Four Female Olympic Hopefuls


With the 2010 Winter Olympics in Vancouver just a little over four months out, Nike brought a group of journalists last week to the gleaming Canadian city to check out their female athletes' intensive training as they prep for possible Olympic stardom.

In addition to presentations on apparel and shoe launches, journalists at the Women's Training Summit got coveted one-on-one time with eight amazing estrogen-powered athletes. Set in the Vancouver Olympic Center/Vancouver Paralympic Center and the brand-new, sustainable-minded Oval Center, we already have Olympic fever.

Compared to its competitors, Nike's history supporting female athletes is unparalleled as far as breadth and influence. It all goes back to 1984, when Nike sponsored Joan Benoit Samuelson in the first women's marathon race of the Olympics passed the finish line with a gold medal.


Nike's umbrella covers the pro down to the college level, where the number of girls it supports can run to 27,000 female athletes in just one season.


The athletes at the conference represented a cross-section of winter sports, from skeleton to curling, and each of them has an incredible biography of accomplishments, some of which they garnered even in the face of personal hardships. We hear from 17-year-old pairs figure skater Keuna McLaughlin, Olympic gold medalist skier Julia Mancuso, two-time Olympic bronze medalist speed skater Jennifer Rodriguez and two-time World Cup skeleton race winner Katie Uhlaender.

Read the interview with the women after the jump


What kind of training do you do to make your sport look so effortless on the ice?
Being a pair girl, I have to stay pretty tiny and work on not building so much bulk. I do a lot of cardio, pilates and I also have to eat right. It's a lot of mental and physical training.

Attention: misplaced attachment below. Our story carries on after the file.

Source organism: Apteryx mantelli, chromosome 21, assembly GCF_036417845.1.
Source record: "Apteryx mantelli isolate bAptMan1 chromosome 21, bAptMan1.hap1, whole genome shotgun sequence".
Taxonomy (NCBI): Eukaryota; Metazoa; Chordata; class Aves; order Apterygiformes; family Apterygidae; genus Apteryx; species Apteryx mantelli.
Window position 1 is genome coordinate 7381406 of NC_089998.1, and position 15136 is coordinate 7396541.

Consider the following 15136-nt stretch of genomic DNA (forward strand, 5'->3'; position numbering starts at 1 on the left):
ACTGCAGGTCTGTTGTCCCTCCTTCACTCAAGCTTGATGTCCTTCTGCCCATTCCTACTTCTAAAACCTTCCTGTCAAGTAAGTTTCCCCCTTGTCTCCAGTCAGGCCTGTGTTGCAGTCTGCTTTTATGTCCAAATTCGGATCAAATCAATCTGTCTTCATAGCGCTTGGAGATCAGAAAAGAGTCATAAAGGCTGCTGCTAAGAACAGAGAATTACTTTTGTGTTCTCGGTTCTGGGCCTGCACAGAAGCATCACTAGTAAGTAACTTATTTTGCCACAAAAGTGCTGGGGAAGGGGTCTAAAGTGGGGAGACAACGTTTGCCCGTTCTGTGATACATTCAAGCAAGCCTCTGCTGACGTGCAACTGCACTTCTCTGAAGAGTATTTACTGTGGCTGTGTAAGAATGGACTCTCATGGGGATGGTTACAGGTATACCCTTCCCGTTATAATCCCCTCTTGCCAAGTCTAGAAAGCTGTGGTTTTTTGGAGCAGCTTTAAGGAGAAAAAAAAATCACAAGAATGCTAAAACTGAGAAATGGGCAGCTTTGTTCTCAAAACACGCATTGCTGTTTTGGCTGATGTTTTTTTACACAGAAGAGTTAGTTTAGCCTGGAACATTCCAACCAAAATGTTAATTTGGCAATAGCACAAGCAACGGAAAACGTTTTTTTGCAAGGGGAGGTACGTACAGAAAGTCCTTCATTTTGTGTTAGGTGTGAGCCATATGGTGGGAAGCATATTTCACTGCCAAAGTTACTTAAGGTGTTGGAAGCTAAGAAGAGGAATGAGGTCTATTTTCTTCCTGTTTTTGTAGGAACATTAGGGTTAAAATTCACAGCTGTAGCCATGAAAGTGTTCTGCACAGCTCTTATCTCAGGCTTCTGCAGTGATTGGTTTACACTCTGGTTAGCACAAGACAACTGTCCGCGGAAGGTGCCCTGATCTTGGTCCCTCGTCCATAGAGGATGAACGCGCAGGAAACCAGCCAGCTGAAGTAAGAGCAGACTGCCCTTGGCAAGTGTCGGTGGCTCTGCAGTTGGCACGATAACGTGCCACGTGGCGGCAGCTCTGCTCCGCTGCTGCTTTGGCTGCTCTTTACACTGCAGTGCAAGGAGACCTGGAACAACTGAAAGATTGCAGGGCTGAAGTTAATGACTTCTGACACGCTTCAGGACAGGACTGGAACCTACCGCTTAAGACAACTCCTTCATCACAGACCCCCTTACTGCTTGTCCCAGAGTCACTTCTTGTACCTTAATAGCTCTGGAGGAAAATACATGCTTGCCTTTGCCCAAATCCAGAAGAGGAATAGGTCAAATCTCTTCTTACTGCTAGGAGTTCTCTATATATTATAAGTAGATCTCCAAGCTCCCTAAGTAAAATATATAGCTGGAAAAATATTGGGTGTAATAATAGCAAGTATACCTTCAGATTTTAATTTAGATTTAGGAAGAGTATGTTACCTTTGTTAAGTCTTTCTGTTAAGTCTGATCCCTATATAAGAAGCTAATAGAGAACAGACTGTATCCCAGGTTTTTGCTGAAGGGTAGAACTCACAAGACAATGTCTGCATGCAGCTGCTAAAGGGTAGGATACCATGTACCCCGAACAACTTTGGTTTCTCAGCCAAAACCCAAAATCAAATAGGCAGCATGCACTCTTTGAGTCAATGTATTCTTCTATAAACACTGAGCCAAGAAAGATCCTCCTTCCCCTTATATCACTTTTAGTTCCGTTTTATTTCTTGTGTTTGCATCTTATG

Tell us about the technical fabrics in your training apparel and how they help you perform better.
I wear a lot of lycra in my costumes. They're breathable and light. My Nike Dri-Fit is very skin-tight and there's not a lot moving around. That's what I need to train in order to do my elements successfully, because my skating partner Rockne Brubaker is always holding me, grabbing my waist and hips, so there can't be a lot of slippage.

How long did it take you two to build up that trust in each another?
We've been together for three-and-a-half years, so we've learned about each other inside and out. He's definitely like my brother. When we fight or argue under our breaths because we don't want our coach to hear, we can get over it in two minutes because we have the same goal in mind.

What's your dream program?
I love our long program (to which we're skating at the Olympics)—I love skating to "Slumdog Millionaire."


Start us off with your training regimen.
Our season is really long. We have anywhere from 34 to 38 world cups. Sometimes there are three or four races per week. In the winter, it's mostly recovery work, so to mentally prepare myself I have to train and get as strong as I can in the summer.

What about your training gear?
For skiing we just need to have a thin but warm base layer underneath our downhill suits. With training shoes, it's important to have a different shoe for the workouts—a good running shoe, a good weight-lifting shoe. Also, since I live in Hawaii, it's humid, so it's nice to have a good wicking fabric.

You're involved in three charities. How do they relate to your interests?
What's so great about Right to Play is that they teach you that it doesn't have to be so much a sport to be playing a sport; it can also be educational games where you don't need a ball. It was really amazing to go experience what they're doing firsthand when I was in Tanzania. Climate change is something always on my mind as a skier. We're lucky because the last two seasons were pretty good but the overall trend is that the snow's melting faster and faster every year. The World Wildlife Fund was always my favorite as a kid…so it was a natural evolution [for me to join them] when they started their Climate Change program. I also do Liv, which is my sister's non-profit, and her job is to supply medical supplies to Oaxaca, Mexico.